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Dayton's skinny tower speaker delivers heavyweight sound, for $228 per pair

The Dayton Audio MK442T isn't very big, but it manages to rustle up a surprisingly rich sound.

The Dayton Audio MK442T tower
Dayton Audio

Looking at the Dayton Audio MK442T, you might not expect much; it's just a skinny 38-inch-tall tower speaker, yawn. OK, peel away the grilles and take a gander at its two beefy 4-inch drivers and 0.75-inch silk dome tweeter: They look a cut above what you might expect to see on a budget tower. Impedance is rated at 4 ohms.

What you can't see is that the MK442T is a "transmission line" design that increases the speaker's bass output capabilities over more common sealed or ported speakers. The insides of this type of speaker cabinet are more complex than the typical tower, and I've never before seen or reviewed a transmission line design that sells for just $228 per pair.

Intrigued, first I played Wilco's A.M. album and the MK442Ts sounded OK, but nothing special. Nevertheless I persisted, and fiddling around with placement yielded substantial improvements in imaging and tonal balance. Wilco's alt-country tunes started to wake up and rock.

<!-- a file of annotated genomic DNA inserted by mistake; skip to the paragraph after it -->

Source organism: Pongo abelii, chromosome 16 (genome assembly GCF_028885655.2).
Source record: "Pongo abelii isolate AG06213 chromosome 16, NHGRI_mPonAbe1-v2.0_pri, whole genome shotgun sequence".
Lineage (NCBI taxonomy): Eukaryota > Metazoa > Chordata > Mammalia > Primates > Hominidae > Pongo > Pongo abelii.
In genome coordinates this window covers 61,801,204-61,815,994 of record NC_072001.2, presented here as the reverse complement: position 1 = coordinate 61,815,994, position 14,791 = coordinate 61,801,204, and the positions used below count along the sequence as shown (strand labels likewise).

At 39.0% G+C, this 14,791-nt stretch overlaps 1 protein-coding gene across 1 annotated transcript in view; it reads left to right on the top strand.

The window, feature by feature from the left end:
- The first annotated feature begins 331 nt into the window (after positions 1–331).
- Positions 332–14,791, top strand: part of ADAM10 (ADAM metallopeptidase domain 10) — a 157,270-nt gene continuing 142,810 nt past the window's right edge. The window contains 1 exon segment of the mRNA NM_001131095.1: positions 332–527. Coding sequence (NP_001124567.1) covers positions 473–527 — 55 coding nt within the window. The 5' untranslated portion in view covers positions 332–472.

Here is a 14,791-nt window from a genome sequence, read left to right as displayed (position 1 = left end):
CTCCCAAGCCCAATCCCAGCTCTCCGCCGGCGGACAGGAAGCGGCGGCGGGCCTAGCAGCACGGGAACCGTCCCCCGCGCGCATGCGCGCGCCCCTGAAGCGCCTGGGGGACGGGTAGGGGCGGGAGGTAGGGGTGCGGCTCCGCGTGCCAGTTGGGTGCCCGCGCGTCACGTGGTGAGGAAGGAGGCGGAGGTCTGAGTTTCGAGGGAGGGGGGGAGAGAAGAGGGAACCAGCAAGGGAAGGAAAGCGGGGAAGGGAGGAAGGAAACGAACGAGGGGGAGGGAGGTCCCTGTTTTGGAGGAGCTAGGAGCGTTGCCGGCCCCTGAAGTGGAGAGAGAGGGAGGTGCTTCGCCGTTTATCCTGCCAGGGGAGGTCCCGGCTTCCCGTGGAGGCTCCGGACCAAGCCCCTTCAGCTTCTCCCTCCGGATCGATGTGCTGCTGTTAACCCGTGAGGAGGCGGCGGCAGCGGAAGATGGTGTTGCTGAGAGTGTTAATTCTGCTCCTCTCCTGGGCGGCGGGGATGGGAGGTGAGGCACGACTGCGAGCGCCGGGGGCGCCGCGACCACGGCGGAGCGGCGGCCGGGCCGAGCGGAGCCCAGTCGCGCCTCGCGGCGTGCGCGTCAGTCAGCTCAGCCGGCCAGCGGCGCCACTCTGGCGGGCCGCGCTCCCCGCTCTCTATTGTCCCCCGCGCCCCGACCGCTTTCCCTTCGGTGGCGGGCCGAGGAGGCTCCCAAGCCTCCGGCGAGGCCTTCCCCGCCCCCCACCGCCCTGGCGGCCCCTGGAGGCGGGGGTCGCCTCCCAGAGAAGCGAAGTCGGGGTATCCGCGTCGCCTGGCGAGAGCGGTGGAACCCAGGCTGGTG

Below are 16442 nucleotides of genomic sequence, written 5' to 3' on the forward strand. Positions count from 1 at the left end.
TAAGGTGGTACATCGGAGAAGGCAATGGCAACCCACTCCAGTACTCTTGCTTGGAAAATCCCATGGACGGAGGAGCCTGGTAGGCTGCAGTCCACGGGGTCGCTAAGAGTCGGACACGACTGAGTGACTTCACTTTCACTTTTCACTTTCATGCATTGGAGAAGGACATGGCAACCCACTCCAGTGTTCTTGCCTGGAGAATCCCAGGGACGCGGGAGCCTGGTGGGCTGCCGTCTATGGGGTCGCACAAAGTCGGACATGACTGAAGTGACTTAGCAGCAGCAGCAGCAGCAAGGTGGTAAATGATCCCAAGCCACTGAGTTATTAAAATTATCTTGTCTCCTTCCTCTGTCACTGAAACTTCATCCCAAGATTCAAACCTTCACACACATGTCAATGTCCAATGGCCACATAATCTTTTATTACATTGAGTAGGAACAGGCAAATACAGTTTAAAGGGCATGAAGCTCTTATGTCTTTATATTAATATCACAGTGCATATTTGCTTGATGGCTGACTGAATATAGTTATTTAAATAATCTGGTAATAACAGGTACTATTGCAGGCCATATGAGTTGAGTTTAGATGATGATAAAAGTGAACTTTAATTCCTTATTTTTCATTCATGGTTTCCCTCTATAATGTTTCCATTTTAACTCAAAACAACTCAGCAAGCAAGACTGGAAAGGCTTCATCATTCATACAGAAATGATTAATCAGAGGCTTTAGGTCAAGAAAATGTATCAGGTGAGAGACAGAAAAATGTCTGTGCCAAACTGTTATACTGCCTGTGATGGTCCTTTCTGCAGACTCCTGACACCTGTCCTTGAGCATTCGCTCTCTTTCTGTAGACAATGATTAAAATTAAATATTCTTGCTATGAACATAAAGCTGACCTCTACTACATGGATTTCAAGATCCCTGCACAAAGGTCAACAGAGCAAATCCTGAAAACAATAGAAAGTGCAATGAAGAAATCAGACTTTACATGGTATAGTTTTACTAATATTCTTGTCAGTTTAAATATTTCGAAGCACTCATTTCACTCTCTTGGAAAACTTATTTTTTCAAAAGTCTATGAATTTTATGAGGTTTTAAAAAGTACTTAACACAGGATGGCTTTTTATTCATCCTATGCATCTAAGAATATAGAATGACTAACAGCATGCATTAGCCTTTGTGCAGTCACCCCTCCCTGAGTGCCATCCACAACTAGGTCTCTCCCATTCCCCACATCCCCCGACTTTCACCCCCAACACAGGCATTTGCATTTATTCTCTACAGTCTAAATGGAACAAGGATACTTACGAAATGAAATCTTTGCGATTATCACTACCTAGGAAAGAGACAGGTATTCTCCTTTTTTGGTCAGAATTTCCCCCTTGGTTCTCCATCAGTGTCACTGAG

I used a Sonos Amp for all of my listening tests and coaxed a much sweeter and fuller balance by bringing the MK442Ts out into the room, and pushing them closer together to around 5 feet apart. Of course rooms' acoustics all vary, so experimentation should be in order with any new speaker.


The MK442T (left) and Elac B6.2 (right)

Steve Guttenberg/CNET

As I continued to listen, the MK442Ts stature grew. It not only makes a fair amount of bass -- definition was quite good with Joy Division's Unknown Pleasures album. The music's heavy reverberation and massive rhythms made me sit up and take notice; these speakers can rock with surefooted authority. The $300-per-pair ELAC Debut B6.2 bookshelf speakers sounded a lot smaller. The B6.2 countered with clearer treble than the MK442Ts.

With Jeff Tweedy's new solo album, Warm, vocals were more full-bodied and natural over the MK442T, and the B6.2s pushed the vocals back in the soundstage, so they sounded recessed. The MK442T's softer treble rendered harsh or aggressively compressed music more listenable.

At this point it's worth mentioning that since the MK442Ts are floor-standing speakers there's no need to buy stands of the sort most bookshelf speakers require for best sound quality.

Transmission line designs like the MK442T are known for their articulate bass, and indeed the attack and power of the big bass drums on the Isle of Dogs soundtrack were well served by these speakers. Considering their petite footprints, bass impact is excellent. Of course, much bigger speakers with 6-inch or larger woofers will outshine the MK442T's low-end performance. Size still matters.

The Dayton Audio MK442T is a cannily designed budget tower speaker, ideal for up-and-coming audiophiles. That said, it's pretty forgiving of less than stellar recordings. It will click for music and two-channel home theater systems.